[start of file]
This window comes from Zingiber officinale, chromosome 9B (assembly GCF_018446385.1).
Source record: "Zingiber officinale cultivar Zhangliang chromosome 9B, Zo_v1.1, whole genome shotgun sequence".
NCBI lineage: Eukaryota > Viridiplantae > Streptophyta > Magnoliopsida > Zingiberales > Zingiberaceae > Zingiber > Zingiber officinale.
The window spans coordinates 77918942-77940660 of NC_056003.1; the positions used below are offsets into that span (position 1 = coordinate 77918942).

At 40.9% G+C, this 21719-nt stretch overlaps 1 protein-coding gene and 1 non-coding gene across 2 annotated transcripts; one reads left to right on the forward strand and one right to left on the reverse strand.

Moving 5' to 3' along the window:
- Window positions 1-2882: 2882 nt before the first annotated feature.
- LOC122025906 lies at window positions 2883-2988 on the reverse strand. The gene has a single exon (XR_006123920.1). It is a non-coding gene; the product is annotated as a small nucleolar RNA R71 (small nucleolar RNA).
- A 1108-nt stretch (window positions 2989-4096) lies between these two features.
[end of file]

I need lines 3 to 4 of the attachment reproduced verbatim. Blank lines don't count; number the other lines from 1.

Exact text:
NCBI lineage: Eukaryota > Viridiplantae > Streptophyta > Magnoliopsida > Zingiberales > Zingiberaceae > Zingiber > Zingiber officinale.
The window spans coordinates 77918942-77940660 of NC_056003.1; the positions used below are offsets into that span (position 1 = coordinate 77918942).